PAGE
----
Hundreds of protesters have descended on the UK’s largest coal mine, calling for the mining company to shut it down and ditch its plans to dig out a new one next door....
Across the U.S., the shale rush has unleashed a frenzy of excitement about domestic energy supplies.
But the oil and gas produced from fracking comes along with billions of gallons of wastewater and tons of mud and rock that carry radioactive materials and heavy metals.
As problems with disposal mount, the industry has offered mostly vague promises of “recycling” to describe how the waste will be handled over the long run.
As the nation gears up to produce vast amounts of shale oil and gas — and the toxic waste that comes along with it — it’s worth taking a look back at the failures of another industry to handle its toxic waste responsibly — the coal industry.
Communities across America are still struggling to resolve problems left behind decades ago from coal mining and related industrial pollution.
These aren’t merely yesterday’s problems – the ash from burning coal at coal-fired power plants remains the single largest wastestream in the U.S.
Earthworks Oil and Gas Accountability Project published a scathing 124-page report this week, “Breaking All the Rules: the Crisis in Oil & Gas Regulatory Enforcement.”
The content of the report is exactly as it sounds.
That is, state-level regulatory agencies and officials often aren't doing the jobs taxpayers currently pay them to do and aren't enforcing regulations on active oil and gas wells even when required to under the law.
This is both out of neglect and also because they're vastly understaffed and underfunded, meaning they literally don't have the time and/or resources to do proper inspections.
And on those rare instances when regulatory agencies and the regulators that work for them do enforce regulations on active oil and gas wells, Earthworks demonstrated that the penalties for breaking the rules are currently so weak that it's merely been deemed a tiny “cost of doing business” by the oil and gas industry.
On July 26, the Pennsylvania Commonwealth Court** ruled PA Act 13 unconstitutional.*** The bill would have stripped away local zoning laws, eliminated the legal concept of a Home Rule Charter, limited private property rights, and in the process, completely disempowered town, city, municipal and county governments, particularly when it comes to shale gas development.
The Court ruled that Act 13 “…violates substantive due process because it does not protect the interests of neighboring property owners from harm, alters the character of neighborhoods and makes irrational classifications – irrational because it requires municipalities to allow all zones, drilling operations and impoundments, gas compressor stations, storage and use of explosives in all zoning districts, and applies industrial criteria to restrictions on height of structures, screening and fencing, lighting and noise.”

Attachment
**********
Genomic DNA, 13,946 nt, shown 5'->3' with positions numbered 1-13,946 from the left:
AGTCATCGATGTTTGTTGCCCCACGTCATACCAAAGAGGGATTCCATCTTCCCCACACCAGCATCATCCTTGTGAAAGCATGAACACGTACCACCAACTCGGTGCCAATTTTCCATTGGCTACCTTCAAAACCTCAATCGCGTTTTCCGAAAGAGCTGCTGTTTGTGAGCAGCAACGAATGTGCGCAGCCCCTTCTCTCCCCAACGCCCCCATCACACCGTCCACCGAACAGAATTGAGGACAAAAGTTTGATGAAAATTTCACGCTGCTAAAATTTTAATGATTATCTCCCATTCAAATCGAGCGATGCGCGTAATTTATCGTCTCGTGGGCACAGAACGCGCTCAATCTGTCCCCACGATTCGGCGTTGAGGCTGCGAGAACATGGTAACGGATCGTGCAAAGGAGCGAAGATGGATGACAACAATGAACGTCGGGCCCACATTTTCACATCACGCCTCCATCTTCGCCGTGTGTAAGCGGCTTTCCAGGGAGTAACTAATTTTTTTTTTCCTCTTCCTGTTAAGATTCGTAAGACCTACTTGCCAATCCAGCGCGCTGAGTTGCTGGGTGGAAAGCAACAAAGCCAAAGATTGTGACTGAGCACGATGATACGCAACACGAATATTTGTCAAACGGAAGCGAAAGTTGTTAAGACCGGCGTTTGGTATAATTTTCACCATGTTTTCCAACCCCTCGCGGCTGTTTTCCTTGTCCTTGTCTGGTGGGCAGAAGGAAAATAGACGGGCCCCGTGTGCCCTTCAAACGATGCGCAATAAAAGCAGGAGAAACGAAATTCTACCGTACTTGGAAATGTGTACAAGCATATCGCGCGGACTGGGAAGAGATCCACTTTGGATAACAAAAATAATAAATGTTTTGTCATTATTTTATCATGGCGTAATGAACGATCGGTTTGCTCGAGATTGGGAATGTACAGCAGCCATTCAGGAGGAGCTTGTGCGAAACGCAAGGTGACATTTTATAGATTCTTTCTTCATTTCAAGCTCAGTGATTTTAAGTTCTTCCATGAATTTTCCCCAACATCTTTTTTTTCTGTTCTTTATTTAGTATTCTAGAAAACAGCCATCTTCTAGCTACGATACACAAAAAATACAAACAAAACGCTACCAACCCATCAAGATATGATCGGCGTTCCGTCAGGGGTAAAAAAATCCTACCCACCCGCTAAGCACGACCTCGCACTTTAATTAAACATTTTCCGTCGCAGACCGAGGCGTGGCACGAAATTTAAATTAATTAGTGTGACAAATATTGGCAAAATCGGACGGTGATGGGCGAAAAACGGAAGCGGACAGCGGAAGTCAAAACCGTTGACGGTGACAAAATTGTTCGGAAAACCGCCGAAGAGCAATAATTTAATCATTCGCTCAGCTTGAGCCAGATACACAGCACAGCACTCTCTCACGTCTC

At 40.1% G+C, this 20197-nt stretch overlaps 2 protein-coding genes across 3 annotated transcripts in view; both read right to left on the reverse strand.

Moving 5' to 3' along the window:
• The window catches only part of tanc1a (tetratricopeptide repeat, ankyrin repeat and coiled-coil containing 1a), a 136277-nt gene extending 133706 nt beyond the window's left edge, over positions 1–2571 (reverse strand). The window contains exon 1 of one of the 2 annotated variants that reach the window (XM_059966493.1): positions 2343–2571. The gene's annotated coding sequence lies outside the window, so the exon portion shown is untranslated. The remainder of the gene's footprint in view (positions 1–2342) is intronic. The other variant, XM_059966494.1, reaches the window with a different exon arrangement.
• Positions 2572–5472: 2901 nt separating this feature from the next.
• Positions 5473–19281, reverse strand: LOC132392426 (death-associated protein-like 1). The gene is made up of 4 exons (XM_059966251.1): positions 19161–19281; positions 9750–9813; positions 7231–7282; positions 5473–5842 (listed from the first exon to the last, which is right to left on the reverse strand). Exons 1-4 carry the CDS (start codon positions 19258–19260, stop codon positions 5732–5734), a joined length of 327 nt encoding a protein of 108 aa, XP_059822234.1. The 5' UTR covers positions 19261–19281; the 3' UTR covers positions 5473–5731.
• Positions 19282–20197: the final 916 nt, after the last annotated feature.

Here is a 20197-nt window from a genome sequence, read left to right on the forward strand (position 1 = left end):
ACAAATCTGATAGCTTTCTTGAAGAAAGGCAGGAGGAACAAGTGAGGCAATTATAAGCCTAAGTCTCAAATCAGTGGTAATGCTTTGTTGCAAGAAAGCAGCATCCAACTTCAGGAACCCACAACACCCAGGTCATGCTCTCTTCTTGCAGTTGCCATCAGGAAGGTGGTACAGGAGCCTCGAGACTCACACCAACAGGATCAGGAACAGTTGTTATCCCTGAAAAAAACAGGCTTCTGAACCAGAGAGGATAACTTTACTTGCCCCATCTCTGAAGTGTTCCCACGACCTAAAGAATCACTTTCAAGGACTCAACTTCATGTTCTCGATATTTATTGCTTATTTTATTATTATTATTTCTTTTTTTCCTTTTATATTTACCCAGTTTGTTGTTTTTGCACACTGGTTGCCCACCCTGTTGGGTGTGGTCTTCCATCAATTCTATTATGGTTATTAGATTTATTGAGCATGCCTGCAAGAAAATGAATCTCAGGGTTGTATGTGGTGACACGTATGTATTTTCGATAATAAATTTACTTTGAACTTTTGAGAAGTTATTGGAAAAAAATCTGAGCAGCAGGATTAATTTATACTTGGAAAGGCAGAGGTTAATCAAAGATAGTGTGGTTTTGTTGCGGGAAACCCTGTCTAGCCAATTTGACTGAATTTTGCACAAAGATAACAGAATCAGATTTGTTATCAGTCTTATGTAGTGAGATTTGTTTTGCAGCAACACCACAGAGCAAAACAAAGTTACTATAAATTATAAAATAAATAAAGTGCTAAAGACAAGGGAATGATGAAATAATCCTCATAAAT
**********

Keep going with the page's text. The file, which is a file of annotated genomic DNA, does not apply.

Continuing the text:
“It’s absolutely crushing of local self-government,” Ben Price, project director for the Community Environmental Legal Defense Fund (CELDF), told Rosenfeld. “It’s a complete capitulation of the rights of the people and their right to self-government. They are handing it over to the industry to let them govern us. It is the corporate state. That is how we look at it.”
Where could the idea for such a bill come from in the first place? Rosenfeld pointed to the oil and gas industry in his piece.
That's half of the answer. Pennsylvania is the epicenter of the ongoing fracking boom in the United States, and by and large, is a state seemingly bought off by the oil and gas industry.
The other half of the question left unanswered, though, is who do oil and gas industry lobbyists feed anti-democratic, state-level legislation to?
The answer, in a word: ALEC.
I've been watching AccuWeather.com for a while now, and they have just unleashed a very strange new front for the global warming denier movement.
AccuWeather's very professionally done video blog section, “Headline Earth,” is touting itself as providing “an unbias look at the global warming debate.” And to prove how unbias they really are, they provide none other than Pat Michaels as their featured interview.
And who will they be airing on their next episode? None other than Dr. Fred Singer.